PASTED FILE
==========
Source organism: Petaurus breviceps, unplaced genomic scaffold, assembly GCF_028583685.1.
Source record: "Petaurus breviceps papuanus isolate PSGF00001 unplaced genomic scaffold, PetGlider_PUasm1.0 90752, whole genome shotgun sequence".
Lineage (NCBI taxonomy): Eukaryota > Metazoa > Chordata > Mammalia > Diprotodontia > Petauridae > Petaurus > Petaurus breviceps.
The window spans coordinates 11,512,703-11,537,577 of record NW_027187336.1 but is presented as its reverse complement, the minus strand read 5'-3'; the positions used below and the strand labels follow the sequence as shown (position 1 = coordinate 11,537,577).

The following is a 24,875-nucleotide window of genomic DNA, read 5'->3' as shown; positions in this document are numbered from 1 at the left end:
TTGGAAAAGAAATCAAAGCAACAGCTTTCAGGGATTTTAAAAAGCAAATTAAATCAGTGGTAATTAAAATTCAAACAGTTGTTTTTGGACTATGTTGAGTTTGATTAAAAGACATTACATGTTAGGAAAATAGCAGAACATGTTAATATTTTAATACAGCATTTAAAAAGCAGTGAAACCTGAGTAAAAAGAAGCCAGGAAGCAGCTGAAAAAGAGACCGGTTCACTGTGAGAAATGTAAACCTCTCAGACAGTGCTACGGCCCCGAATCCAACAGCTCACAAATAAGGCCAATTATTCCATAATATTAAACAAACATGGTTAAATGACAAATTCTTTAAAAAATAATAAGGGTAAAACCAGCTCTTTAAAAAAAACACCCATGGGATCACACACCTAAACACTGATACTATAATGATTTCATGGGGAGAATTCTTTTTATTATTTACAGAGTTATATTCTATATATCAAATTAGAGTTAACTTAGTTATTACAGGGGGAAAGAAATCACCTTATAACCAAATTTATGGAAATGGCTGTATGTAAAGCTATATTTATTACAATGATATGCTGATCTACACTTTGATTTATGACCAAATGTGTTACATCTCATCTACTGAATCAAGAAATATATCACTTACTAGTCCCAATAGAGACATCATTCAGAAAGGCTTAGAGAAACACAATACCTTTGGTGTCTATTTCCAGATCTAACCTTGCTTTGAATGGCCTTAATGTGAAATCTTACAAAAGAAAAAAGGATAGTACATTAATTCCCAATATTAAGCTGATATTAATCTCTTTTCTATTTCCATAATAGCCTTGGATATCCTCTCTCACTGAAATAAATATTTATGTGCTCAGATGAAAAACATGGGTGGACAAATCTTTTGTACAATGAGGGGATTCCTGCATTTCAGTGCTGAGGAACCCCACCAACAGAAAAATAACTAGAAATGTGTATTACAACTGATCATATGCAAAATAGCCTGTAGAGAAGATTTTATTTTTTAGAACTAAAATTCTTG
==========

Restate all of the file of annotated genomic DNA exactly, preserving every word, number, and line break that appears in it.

Source organism: Petaurus breviceps, unplaced genomic scaffold, assembly GCF_028583685.1.
Source record: "Petaurus breviceps papuanus isolate PSGF00001 unplaced genomic scaffold, PetGlider_PUasm1.0 90752, whole genome shotgun sequence".
Lineage (NCBI taxonomy): Eukaryota > Metazoa > Chordata > Mammalia > Diprotodontia > Petauridae > Petaurus > Petaurus breviceps.
The window spans coordinates 11,512,703-11,537,577 of record NW_027187336.1 but is presented as its reverse complement, the minus strand read 5'-3'; the positions used below and the strand labels follow the sequence as shown (position 1 = coordinate 11,537,577).

The following is a 24,875-nucleotide window of genomic DNA, read 5'->3' as shown; positions in this document are numbered from 1 at the left end:
TTGGAAAAGAAATCAAAGCAACAGCTTTCAGGGATTTTAAAAAGCAAATTAAATCAGTGGTAATTAAAATTCAAACAGTTGTTTTTGGACTATGTTGAGTTTGATTAAAAGACATTACATGTTAGGAAAATAGCAGAACATGTTAATATTTTAATACAGCATTTAAAAAGCAGTGAAACCTGAGTAAAAAGAAGCCAGGAAGCAGCTGAAAAAGAGACCGGTTCACTGTGAGAAATGTAAACCTCTCAGACAGTGCTACGGCCCCGAATCCAACAGCTCACAAATAAGGCCAATTATTCCATAATATTAAACAAACATGGTTAAATGACAAATTCTTTAAAAAATAATAAGGGTAAAACCAGCTCTTTAAAAAAAACACCCATGGGATCACACACCTAAACACTGATACTATAATGATTTCATGGGGAGAATTCTTTTTATTATTTACAGAGTTATATTCTATATATCAAATTAGAGTTAACTTAGTTATTACAGGGGGAAAGAAATCACCTTATAACCAAATTTATGGAAATGGCTGTATGTAAAGCTATATTTATTACAATGATATGCTGATCTACACTTTGATTTATGACCAAATGTGTTACATCTCATCTACTGAATCAAGAAATATATCACTTACTAGTCCCAATAGAGACATCATTCAGAAAGGCTTAGAGAAACACAATACCTTTGGTGTCTATTTCCAGATCTAACCTTGCTTTGAATGGCCTTAATGTGAAATCTTACAAAAGAAAAAAGGATAGTACATTAATTCCCAATATTAAGCTGATATTAATCTCTTTTCTATTTCCATAATAGCCTTGGATATCCTCTCTCACTGAAATAAATATTTATGTGCTCAGATGAAAAACATGGGTGGACAAATCTTTTGTACAATGAGGGGATTCCTGCATTTCAGTGCTGAGGAACCCCACCAACAGAAAAATAACTAGAAATGTGTATTACAACTGATCATATGCAAAATAGCCTGTAGAGAAGATTTTATTTTTTAGAACTAAAATTCTTG